The Difficulties of a Gray Divorce

Posted on Mon, Aug 25, 2014

Are you over the age of 50 and facing divorce? If so, you're not alone. While overall divorce rates across the country have crept down in recent years, the 50-and-older age group has seen divorce levels explode. According to one study, divorce rates among that age group have more than doubled since 1990.

While divorce at any age is painful, there can be some added difficulties in a "gray" divorce. Many couples who divorce after 50 have been together for years, maybe decades. Their identities may be tied up in each other and in their marriage. They've accumulated homes, furniture, investments and more. On top of all that, retirement is quickly approaching.

Here are just a few of the issues that make gray divorces more problematic:

There's more "stuff."

By the time people reach their fifties, they've been working and accumulating stuff for nearly three decades. They may have multiple homes, expensive furniture, jewelry, art and more.

Not only is there more valuable stuff, but the assets could have emotional value. After all, the home that you're contesting in divorce could be the home where you watched your children grow up. That jewelry collection could be something that you wanted to pass along to your daughters. One of the most difficult parts of any divorce, but especially gray divorces, is separating financial priorities from emotional attachments.

Retirement is right around the corner.

It's one thing for a young divorcee to say that they're "starting over," but you may not have that luxury. Divorce could only be ten or fifteen years away. If most of your wealth is tied up in your spouse's retirement funds, you could feel a little nervous about your retirement readiness.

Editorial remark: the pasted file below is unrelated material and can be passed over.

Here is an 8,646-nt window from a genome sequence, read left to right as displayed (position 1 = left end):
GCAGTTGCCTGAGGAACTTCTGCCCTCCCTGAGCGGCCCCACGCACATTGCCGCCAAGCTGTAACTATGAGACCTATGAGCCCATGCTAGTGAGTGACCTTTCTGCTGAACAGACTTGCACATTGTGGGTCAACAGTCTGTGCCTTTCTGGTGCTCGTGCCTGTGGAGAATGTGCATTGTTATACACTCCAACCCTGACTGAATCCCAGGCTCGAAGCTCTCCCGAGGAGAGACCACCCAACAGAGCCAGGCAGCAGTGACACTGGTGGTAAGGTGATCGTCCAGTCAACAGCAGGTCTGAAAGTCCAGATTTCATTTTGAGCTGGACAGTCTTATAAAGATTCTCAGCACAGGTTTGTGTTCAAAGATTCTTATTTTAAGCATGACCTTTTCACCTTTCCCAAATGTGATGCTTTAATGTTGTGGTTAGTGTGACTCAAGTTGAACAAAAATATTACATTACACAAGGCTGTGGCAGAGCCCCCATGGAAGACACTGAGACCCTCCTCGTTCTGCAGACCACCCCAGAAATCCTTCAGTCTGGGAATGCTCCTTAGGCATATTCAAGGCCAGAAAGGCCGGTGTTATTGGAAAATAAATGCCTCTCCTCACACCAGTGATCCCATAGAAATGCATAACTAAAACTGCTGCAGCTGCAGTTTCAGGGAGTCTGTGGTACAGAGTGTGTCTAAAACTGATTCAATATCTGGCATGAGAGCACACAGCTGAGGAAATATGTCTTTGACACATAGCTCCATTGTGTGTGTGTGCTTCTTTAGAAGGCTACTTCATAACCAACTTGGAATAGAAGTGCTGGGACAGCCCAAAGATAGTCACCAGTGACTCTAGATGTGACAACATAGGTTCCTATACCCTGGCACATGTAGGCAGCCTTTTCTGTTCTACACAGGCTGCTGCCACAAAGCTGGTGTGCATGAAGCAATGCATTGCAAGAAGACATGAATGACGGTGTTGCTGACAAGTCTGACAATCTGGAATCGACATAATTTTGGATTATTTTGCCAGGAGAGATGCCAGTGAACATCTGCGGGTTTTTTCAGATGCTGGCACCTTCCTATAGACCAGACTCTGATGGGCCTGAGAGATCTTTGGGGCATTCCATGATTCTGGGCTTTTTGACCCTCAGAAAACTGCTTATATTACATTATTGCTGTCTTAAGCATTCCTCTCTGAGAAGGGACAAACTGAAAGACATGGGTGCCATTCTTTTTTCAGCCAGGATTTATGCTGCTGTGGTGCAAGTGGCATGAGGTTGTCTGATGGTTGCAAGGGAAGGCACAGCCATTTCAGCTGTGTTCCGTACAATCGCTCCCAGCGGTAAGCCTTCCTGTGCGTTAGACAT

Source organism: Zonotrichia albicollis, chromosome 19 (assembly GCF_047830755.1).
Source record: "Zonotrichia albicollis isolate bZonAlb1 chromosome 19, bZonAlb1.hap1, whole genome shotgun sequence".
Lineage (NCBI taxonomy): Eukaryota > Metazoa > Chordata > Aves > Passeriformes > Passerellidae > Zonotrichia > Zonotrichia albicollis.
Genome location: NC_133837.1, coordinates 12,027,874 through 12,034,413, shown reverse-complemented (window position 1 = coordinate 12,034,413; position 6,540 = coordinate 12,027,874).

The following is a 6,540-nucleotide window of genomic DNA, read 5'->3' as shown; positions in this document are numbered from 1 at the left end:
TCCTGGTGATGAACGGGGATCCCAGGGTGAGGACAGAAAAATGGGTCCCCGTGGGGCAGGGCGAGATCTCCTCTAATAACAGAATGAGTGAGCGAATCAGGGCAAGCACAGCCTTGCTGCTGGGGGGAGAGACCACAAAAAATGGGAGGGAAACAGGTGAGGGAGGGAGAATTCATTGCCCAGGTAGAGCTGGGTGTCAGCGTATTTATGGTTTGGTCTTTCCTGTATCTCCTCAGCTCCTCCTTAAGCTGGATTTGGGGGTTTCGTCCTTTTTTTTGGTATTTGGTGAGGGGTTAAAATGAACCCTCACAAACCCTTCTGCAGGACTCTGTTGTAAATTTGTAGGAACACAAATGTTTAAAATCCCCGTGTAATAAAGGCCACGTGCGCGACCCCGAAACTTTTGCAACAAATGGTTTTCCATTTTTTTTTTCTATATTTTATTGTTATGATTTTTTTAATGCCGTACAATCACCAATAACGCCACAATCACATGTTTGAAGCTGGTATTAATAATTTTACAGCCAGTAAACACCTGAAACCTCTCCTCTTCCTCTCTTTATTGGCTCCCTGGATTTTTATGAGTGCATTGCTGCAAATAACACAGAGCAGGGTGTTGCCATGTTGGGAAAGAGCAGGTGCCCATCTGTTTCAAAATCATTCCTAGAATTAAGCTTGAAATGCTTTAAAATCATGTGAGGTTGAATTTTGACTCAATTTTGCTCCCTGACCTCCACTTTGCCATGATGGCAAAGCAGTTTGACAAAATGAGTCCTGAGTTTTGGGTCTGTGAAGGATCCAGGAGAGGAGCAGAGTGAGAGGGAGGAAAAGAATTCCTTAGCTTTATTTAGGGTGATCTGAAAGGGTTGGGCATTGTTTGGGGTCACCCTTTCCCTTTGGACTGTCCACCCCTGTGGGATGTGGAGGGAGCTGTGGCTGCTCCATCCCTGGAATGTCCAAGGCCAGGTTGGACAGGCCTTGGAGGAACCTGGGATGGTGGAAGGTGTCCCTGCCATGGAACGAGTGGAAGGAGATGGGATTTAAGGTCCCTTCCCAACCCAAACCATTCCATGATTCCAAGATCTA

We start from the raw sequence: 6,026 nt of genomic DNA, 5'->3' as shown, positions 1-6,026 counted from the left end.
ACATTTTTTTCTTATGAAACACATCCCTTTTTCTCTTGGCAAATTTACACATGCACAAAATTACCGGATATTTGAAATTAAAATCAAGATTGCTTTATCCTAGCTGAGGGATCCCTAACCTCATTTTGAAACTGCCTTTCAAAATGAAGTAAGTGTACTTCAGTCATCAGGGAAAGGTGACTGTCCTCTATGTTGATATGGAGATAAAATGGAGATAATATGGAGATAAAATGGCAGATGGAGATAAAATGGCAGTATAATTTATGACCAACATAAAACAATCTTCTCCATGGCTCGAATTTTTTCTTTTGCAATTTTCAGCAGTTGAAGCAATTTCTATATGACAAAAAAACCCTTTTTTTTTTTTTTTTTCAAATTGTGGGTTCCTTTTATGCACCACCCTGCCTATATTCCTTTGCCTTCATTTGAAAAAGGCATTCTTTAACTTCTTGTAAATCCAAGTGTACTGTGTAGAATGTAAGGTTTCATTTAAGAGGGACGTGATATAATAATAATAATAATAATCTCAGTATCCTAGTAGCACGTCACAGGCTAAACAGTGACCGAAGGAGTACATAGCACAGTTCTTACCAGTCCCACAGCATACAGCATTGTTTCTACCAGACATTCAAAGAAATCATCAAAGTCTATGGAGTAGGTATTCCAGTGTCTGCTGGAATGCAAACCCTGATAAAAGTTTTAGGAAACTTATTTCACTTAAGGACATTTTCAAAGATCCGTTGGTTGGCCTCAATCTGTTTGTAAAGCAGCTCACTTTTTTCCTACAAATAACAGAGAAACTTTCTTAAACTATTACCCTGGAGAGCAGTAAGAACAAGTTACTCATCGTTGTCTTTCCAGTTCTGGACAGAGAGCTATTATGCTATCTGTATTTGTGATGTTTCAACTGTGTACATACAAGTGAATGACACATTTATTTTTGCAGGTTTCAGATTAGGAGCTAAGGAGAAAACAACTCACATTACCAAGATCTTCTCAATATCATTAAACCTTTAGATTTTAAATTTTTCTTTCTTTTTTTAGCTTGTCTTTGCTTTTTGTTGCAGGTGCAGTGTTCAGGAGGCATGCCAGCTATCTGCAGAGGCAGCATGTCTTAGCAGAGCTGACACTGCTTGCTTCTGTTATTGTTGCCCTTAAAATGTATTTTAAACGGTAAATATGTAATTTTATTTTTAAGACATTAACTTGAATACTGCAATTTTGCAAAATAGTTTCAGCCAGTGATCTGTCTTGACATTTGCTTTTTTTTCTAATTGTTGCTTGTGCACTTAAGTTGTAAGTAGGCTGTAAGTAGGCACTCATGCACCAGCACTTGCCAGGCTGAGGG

Of course, the same is true if you're the one in the couple with the most retirement assets. You also need to be prepared for retirement and the idea of splitting your assets with your ex-spouse may be concerning.

It's difficult to "start over."

The biggest challenge, though, may not be financial at all. If you've been married for 20 or 30 years, you may not know what life is like without marriage. If all of your friends are married, you may wonder if you'll still fit in with that group. The thought of dating could be terrifying. While financial issues can likely be solved, the emotional toll of starting a new life could be more problematic.

So how do you set about addressing and managing these issues? There are a number of steps you can take, but these three should be high on your priority list.

1. Get a solid team. You can't go through divorce alone. From negotiating the split of assets to preparing for retirement to establishing your financial independence, you need help. Your team should start with your divorce attorney. Your attorney can help you prioritize your goals and negotiate on your behalf so that your needs are met.

You should also enlist the help of a financial adviser, who can help define your retirement needs and help you invest your share of the assets so that you're prepared. You may need an actuary to help determine which portions of your investment and retirement accounts should go to each person. Finally, you may need a real estate agent to help you find a new home, sell your old home, or both.

2. Establish your own financial identity. If you've been married for decades, your credit history and financial identity are probably intertwined with your spouse's. You need to separate yourself and start establishing yourself financially as soon as possible.

Start by opening your own checking and savings accounts. If you don't have an extensive credit history of your own, open a credit card and try to pay it off every month. Don't let the balance get out of control.

Also, start putting some of your own money away as soon as possible. This is a good idea even if you aren't in the process of divorcing yet, but think a divorce may be possible. Even though you'll likely get assets from the settlement, they may not come quickly. You'll need some money available for things like a deposit on an apartment or down payment on a car.